periodically (using the rules specified in Section 5) UDP
encapsulate an IGMP Report for the group to the gateway.  The
gateway must keep state per relay from which an IGMP Report has
been sent, and forward multicast traffic from the site to all
relays from which IGMP Reports have been received.  The choice of
whether this state and replication is done at the link-layer
(i.e., by the tunnel interface) or at the network-layer is
implementation-dependent.

If there are multiple relays present, this ensures that data from
the AMT site is received via the closest relay to the receiver.
This is necessary when the routers in the native multicast
infrastructure employ Reverse-Path Forwarding (RPF) checks against
the source address, such as occurs when [PIMSM] is used by the
multicast infrastructure.

The solution above will scale to an arbitrary number of relays, as
long at the number of relays requiring multicast traffic from a
given AMT site remains reasonable enough to not overly burden the





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site's gateway.


4.2.2.  Supporting Site-Site Multicast

 +---------------+        Internet            +---------------+
 | AMT Site      |                            | AMT Site      |
 |               |       3. Data              |               |
 |           +---+---+ =================> +---+---+ 1. Join   |
 |           |Gateway|                    |Gateway|<-----+    |
 |           +---+---+ <================= +---+---+      |    |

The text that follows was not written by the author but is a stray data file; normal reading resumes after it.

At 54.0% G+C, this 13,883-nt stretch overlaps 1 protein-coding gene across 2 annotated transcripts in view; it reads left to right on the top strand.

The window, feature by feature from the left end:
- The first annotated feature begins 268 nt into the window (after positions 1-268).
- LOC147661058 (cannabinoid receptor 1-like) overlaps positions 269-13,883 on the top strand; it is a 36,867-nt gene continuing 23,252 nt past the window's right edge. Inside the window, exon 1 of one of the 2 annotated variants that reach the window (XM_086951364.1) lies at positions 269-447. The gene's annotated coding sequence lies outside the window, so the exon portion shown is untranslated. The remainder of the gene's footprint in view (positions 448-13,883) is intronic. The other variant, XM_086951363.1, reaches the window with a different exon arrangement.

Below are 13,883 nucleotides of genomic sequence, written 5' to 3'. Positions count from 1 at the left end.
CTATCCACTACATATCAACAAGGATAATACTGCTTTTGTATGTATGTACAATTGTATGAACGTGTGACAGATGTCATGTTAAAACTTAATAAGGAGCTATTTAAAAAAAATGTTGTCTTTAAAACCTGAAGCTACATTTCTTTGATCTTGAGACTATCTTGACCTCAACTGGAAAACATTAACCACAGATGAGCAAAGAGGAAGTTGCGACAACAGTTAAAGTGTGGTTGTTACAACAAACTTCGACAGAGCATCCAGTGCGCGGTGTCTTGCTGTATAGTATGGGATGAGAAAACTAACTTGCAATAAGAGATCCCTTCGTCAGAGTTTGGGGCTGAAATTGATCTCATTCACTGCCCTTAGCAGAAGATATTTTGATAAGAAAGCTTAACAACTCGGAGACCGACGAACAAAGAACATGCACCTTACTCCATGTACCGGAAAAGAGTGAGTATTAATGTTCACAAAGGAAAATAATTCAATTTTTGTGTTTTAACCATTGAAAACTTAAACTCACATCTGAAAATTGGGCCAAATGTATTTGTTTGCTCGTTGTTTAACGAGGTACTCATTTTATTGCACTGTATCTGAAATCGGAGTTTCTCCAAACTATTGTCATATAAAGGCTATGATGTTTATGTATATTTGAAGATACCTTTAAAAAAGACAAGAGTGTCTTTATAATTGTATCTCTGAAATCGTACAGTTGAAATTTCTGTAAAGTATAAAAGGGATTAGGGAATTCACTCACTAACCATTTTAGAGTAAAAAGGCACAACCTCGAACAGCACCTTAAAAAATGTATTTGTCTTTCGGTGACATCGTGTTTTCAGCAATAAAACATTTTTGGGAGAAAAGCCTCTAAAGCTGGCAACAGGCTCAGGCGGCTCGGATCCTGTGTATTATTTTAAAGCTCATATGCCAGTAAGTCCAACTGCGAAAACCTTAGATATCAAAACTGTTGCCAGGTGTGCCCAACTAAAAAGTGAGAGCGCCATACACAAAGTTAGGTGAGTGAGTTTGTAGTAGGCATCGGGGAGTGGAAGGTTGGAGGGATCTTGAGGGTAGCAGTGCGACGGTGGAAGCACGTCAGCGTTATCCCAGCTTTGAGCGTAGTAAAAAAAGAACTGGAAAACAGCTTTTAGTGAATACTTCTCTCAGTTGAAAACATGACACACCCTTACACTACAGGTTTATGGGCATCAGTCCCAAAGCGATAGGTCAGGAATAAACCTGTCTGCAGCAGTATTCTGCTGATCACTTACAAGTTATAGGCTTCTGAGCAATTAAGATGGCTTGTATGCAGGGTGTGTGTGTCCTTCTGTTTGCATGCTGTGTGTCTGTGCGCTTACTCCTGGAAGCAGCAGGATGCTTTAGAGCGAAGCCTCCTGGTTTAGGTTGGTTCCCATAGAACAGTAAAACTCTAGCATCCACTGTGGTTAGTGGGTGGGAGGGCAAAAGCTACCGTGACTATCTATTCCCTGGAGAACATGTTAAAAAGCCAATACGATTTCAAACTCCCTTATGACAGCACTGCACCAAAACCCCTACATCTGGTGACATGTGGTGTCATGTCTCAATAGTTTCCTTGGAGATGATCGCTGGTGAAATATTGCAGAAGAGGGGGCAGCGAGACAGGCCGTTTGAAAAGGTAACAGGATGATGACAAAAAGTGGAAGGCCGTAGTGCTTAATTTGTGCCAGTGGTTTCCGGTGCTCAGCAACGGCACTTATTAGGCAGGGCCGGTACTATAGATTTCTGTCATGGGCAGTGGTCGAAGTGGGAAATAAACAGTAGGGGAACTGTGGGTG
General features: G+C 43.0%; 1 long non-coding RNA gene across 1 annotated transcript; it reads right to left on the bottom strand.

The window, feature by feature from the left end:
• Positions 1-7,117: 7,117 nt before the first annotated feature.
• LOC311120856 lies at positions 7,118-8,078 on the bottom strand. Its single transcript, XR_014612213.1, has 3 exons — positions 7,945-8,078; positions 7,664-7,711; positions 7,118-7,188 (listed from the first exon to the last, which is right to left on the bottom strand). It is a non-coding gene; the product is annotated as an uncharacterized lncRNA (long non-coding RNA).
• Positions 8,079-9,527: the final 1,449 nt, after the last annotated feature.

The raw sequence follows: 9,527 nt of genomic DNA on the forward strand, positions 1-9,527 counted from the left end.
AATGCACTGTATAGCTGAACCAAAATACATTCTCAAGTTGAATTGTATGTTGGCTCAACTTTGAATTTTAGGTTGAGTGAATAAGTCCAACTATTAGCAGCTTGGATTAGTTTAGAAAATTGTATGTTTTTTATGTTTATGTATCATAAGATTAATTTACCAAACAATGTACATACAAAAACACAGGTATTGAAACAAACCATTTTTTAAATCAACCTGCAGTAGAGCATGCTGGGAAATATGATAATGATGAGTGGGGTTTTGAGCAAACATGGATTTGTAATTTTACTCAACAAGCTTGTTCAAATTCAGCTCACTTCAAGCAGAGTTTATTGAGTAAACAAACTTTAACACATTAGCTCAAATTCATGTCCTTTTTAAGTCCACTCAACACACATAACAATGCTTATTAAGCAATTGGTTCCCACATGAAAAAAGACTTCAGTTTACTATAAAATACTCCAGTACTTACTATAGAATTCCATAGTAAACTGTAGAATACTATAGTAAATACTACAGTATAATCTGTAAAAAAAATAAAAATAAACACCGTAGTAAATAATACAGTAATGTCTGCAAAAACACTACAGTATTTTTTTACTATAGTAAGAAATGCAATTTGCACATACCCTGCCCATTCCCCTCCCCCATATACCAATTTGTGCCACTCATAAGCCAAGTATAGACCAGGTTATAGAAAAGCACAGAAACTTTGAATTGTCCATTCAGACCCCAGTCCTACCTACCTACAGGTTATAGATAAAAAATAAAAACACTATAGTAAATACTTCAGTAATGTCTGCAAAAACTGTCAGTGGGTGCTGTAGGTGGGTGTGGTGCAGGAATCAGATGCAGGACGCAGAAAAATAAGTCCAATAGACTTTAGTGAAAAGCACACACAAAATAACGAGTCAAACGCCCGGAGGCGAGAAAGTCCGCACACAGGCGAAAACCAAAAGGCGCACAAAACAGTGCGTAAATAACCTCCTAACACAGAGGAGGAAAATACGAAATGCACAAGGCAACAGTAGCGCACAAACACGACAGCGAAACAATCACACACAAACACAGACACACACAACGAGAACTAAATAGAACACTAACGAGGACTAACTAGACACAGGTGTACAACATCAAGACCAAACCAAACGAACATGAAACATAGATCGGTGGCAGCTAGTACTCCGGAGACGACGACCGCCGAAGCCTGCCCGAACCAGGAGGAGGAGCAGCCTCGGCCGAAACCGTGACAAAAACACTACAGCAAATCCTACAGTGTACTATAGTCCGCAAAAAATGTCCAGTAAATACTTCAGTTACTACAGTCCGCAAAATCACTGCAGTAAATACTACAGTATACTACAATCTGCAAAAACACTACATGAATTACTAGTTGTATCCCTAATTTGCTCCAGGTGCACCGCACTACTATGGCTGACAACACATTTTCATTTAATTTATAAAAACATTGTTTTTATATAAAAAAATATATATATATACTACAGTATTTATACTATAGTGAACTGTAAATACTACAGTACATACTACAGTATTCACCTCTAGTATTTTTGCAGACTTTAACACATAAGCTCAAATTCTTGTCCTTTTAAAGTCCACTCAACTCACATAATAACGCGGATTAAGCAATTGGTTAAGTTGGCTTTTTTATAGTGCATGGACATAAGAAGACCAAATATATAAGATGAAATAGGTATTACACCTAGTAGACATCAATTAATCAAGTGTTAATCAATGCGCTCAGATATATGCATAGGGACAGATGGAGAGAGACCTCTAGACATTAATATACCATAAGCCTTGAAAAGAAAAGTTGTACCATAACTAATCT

|               |       2. IGMP Report       |          +-R  |
 +---------------+                            +---------------+

                  Figure 4: Site-Site Multicast.

Since we require gateways to accept IGMP Reports, as described
above, it is also possible to support multicast among AMT sites,
without requiring assistance from any relays.

When a gateway wants to join a given (source, group) pair, where
the source address belongs to the AMT Subnet Prefix, then the
gateway will periodically unicast encapsulate an IGMPv3 [IGMPv3]
Report directly to the site gateway for the source.

We note that this can result in a significant amount of state at a
site gateway sourcing multicast to a large number of other AMT
sites.  However, it is expected that this is not unreasonable for
two reasons.  First, the gateway does not have native multicast
connectivity, and as a result is likely doing unicast replication
at present.  The amount of state is thus the same as what such a